Help me choose Spiral Bit for plywood

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Forum topic by Calneva posted 09-27-2017 12:24 PM 855 views 0 times favorited 3 replies Add to Favorites Watch
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2 posts in 1048 days

09-27-2017 12:24 PM

I am cutting a substantial amount of 23/32” hardwood plywood with a router. Some of the cuts for example are 33”, 22”, 15”, 10” and 5” diameter circles, and curves with similar radii. I estimate that I cut about 500 lineal inches out of a 4’x8’ sheet, and up to two sheets per week. I use a Porter Cable 7539 with a radius jig and with templates I have made.

For cutting, I’ve been using a Whiteside spiral compression bit, but a little one, 1/4” with two flutes: part UD2102. I bought it because it was less expensive and could do what I needed. After cutting a few thousand inches with it, it has worked acceptably but I wonder if I could do better with a larger bit.

I cut the 23/32” in one pass. With the 1/4” bit, I’m getting about 36 inches per minute.

I’m wondering if I go to a larger 3/8” or 1/2” bit whether I will be able to get a higher feed rate. The wider bit will chew more wood and will require more torque from the router, but I think the 7539 will provide that. But will it feed faster?

With two flutes, the finish is acceptable. Will 3 flutes feed faster or just provide a better finish?

I think the up/down compression bit slows feed because chips get crammed between the up and down sections. A up cut or down cut bit might have better chip ejection and feed better but I’m concerned it will tear-out the veneer. I haven’t tried it so I don’t know.

Whiteside makes “ultimate compression” bits with extended up-cut flutes to improve chip ejection, but they are chamfered from a 1/2” shank to a 3/8” cutting width. That would make the depth setting very particular and it could complicate my use of templates. I would have to use a 1/2” guide but get a 3/8” cut, so my templates would have to be sized to compensate. I’ve got enough to think about that I don’t want that.

So I’m thinking either a 3/8” or 1/2” compression. Whiteside’s literature claims 3/8” is optimal for sheet goods because it takes less power than 1/2”, but they don’t compare it to 1/4” which should take even less power. So I’m wondering if there is any improvement to be had at all.

3 replies so far

View ArtMann's profile


1480 posts in 1622 days

#1 posted 09-27-2017 03:41 PM

I do this kind of cutting on a CNC router. An up-cut bit will certainly make the cut easier but as you already know, it will cause some splintering. You may want to try it anyway just to see whether you can tolerate it for your application. If only 1 side will show then you will be fine. An up-cut on the topside cuts like a down-cut on the bottom side. Sanding will fix it in some cases.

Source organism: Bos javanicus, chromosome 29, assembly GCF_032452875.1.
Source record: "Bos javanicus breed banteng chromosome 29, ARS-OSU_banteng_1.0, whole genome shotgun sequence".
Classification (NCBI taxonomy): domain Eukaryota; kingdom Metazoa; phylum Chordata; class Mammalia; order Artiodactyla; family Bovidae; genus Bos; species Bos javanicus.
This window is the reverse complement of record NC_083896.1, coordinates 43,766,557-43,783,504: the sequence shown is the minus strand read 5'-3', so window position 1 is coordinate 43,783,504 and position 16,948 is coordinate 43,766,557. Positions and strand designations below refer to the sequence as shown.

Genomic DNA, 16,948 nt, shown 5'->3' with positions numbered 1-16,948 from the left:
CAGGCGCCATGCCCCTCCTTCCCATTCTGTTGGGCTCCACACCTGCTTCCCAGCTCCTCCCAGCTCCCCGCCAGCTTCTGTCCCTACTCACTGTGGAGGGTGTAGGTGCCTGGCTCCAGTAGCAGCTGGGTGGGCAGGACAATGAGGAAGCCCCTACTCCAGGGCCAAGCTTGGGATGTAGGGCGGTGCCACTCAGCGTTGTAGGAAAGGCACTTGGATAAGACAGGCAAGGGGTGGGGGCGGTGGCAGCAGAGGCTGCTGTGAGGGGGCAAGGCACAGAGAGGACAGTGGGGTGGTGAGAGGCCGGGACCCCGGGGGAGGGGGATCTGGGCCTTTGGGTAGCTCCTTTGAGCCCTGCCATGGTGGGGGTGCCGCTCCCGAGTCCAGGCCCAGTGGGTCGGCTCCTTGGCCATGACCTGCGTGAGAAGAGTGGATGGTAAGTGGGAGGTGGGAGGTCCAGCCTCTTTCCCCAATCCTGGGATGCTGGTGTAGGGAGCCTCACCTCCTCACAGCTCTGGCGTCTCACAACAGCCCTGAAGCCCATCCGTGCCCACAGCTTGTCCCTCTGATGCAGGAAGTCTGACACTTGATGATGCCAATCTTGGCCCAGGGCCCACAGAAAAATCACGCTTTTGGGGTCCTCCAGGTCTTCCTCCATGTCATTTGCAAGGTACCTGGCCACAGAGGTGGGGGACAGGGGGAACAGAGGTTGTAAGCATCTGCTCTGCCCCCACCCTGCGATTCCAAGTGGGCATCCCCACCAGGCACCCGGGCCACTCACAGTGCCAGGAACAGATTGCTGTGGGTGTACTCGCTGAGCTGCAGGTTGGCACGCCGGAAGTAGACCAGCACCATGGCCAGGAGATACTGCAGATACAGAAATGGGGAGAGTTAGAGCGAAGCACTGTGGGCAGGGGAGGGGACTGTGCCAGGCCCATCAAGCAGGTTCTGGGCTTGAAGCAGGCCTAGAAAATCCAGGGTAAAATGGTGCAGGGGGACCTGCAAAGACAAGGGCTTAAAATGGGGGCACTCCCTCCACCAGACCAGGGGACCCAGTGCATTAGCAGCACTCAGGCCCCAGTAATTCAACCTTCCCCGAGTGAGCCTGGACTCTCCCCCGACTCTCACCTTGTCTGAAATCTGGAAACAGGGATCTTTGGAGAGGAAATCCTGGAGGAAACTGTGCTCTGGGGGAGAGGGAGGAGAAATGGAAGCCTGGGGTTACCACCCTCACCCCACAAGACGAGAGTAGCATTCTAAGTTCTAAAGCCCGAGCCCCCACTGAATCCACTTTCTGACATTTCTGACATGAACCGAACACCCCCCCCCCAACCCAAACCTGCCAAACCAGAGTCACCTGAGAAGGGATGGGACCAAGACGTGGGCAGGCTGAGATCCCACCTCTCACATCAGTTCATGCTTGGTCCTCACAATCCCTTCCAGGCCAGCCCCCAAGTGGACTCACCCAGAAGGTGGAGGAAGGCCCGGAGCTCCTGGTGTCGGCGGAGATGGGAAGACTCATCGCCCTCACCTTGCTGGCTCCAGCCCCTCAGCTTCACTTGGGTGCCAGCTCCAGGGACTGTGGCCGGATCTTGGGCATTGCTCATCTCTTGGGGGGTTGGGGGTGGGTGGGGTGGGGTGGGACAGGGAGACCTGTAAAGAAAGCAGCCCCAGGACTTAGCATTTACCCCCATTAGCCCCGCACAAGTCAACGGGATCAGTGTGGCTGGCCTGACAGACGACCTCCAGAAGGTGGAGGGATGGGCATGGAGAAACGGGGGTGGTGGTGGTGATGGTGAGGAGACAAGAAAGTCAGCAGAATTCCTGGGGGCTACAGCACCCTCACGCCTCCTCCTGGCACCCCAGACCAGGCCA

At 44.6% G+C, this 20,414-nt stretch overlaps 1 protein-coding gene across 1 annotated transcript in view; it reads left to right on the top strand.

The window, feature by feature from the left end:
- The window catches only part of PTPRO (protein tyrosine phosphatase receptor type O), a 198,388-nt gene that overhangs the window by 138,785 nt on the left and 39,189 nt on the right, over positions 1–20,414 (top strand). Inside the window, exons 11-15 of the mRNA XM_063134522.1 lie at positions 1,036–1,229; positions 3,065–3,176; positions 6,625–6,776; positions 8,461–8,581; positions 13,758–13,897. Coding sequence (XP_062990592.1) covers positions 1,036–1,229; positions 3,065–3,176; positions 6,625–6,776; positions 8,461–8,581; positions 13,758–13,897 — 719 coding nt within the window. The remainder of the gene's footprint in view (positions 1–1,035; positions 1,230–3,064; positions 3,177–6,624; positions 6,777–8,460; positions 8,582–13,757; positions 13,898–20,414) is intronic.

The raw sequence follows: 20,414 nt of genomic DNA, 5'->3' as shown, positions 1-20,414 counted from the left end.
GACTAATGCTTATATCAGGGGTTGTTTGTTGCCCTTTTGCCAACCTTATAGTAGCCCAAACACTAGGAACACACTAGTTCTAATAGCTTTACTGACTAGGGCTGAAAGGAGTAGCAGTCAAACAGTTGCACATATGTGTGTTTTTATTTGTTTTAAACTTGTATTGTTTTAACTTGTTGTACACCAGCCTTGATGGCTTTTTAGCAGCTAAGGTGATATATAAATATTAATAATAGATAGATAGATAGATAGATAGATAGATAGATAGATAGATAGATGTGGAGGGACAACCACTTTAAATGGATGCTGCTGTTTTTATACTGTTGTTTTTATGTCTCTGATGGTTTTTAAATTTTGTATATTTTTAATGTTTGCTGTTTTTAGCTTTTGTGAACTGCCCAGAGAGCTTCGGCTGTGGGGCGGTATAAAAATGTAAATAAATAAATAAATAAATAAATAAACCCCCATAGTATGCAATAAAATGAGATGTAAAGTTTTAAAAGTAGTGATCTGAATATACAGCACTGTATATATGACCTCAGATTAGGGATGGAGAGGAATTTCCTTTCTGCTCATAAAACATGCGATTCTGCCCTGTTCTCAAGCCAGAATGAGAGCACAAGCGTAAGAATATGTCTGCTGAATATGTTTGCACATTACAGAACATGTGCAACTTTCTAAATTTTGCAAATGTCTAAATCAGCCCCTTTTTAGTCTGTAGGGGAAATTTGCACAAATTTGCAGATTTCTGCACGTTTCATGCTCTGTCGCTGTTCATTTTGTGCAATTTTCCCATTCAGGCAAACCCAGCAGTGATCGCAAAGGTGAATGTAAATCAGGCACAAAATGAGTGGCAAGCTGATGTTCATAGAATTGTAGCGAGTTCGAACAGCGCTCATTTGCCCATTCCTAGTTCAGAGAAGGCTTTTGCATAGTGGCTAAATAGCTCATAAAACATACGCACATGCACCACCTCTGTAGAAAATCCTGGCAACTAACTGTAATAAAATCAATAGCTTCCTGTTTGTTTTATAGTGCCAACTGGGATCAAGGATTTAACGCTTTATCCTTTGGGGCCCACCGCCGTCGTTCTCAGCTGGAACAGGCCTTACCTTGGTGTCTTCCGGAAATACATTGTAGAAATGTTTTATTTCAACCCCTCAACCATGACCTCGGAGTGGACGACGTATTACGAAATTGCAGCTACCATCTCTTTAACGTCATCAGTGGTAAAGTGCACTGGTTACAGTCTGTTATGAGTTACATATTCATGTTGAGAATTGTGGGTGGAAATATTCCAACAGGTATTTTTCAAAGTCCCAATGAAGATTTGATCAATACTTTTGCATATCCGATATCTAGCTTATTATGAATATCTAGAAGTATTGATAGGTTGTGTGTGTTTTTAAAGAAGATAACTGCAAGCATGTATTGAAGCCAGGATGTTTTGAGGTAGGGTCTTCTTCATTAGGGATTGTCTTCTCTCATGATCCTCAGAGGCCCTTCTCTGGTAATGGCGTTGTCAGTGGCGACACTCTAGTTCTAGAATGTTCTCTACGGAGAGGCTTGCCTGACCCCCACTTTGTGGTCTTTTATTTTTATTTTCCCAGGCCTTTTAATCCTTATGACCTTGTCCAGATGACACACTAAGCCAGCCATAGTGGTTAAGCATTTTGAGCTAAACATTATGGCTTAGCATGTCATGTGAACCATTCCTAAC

You will be able to cut faster with a 3/8” bit if you have a powerful enough router. A three flute bit will also permit you to cut faster if you have the horsepower to handle it. Google the term “chip loading” as it relates to CNC routing if you want to know more. If you are using a handheld router then you will run into power issues pretty quickly. Big CNC machines use 5, 10 or more horsepower spindles rather than a 120VAC plug in router.

View DS's profile


3518 posts in 3226 days

#2 posted 09-27-2017 04:01 PM

With 3 flutes, if you don’t get a high enough chip load, it will overheat.
Since you are doing this manually, I would think two flutes (or even one flute) is a good fit.

Larger diameter bits will allow a faster cut and have a higher velocity on the cutting face which usually means a cleaner cut.

A 1/4” two flute spiral should do better than 36ipm, (I would expect 80ipm, or so), but, your router, (or even your arms), may not handle the larger work loads that a higher ipm may present. (Same is true with larger bits)

A 1/2” compression cutter should work fine in the 100ipm to 800ipm range and you could consider a chipper/finisher bit which clears the waste faster and would allow feed rates upwards of 1000ipm, however unachievable this would be by hand.

I would say a bit of experimentation is in order to characterize the work you are trying to do – Especially if this is an ongoing matter and not just a one time project.

-- "Hard work is not defined by the difficulty of the task as much as a person's desire to perform it.", DS251

View Calneva's profile


2 posts in 1048 days

#3 posted 09-27-2017 05:51 PM

Whiteside replied to my inquiry indicating the UD2102 will feed 300 ipm in 3/4 ply with 3.25hp on a CNC machine. From this I conclude it is not the bit that’s slowing me down, but my ability to apply force while keeping it under control. They indicated the larger bits will feed faster, to 600 ipm, but will require a larger router to do so. I think this is because as DS pointed out the higher face velocity.

It’s still not clear whether I will see any advantage with larger bits when hand-holding because that obviously depends a lot on me. The more force I have to apply to push the bit, the more risk I have of jumping a template, tilting the router, or some other loss of control, and the more demand I put on my work-holding setup (typically a few Bessey clamps that already get in the way more than I’d like).

Whiteside suggested 16,000 to 18,000 rpm to let the bit get a better bite. I’ve been running 21,000. I’ll try that. I’ll also try two-passes to see if that works better. I also think I’m going to try a two-flute 3/8” compression bit and see how it goes. If nothing else, I could use the extra cutting length for thicker templates.

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